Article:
Building Spring Strips When It Didn’t Get Done

If a late harvest didn’t allow you to strip-till last fall, making shallower berms and splitting fertilizer this spring can help you stay on track

While many strip-tillers would have preferred to build strips and put down fertilizer in the fall, a late harvest prevented much of the work from being completed.

With the understanding that you’ll need to make time for an extra task this spring, strip-tilling just ahead of the corn planter will work with just a few adjustments to your normal fall setup. Just ask Lowpoint, Ill., strip-tiller Todd Mooberry, who has strip-tilled his corn in the spring for 8 years.

“I wouldn’t give up on the strips,” says Mooberry, who customs strip-tills and co-owns D& M Precision Ag.

He’s committed to strip-tilling corn this spring, even though he only got 80 of his 1,800 acres of corn ground stripped last fall due to wet weather. He farms about 2,200 acres of continuous corn, strip-tilling the majority and no-tilling the rest.

As a strip-tiller who planned, but couldn’t build strips or place fertilizer last fall, Mooberry has lots of company, says Mike Petersen, precision-tillage agronomist for Orthman.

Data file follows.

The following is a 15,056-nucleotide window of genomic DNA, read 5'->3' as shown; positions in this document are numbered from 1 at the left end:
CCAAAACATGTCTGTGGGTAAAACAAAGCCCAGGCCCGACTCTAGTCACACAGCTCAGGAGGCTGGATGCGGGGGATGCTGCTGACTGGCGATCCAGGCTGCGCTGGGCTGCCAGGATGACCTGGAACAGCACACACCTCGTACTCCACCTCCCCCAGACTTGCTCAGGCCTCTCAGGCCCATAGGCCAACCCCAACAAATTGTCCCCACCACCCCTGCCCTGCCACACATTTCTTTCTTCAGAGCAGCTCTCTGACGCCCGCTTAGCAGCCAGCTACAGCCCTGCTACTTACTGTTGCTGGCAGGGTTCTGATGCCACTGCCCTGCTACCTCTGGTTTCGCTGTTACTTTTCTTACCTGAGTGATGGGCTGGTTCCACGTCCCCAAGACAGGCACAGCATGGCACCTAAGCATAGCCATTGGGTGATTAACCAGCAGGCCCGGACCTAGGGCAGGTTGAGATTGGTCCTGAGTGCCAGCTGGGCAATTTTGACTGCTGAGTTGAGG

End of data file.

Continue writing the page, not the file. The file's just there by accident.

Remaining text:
Petersen estimates only 25% to 30% of acres that would have been stripped in the fall were completed due to lousy, wet weather delaying harvest.

In recent years, 75% to 80% of the strip-tilled acres in the Corn Belt are done in the fall, Petersen says.

The acres that were strip-tilled were likely ones where farmers harvested their beans, while it’s less likely that continuous corn acres were fall strip-tilled, Petersen says.

Andy Thompson, sales manager for Yetter Manufacturing Co., says “very little” corn is…

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Zinkand dan

Dan Zinkland

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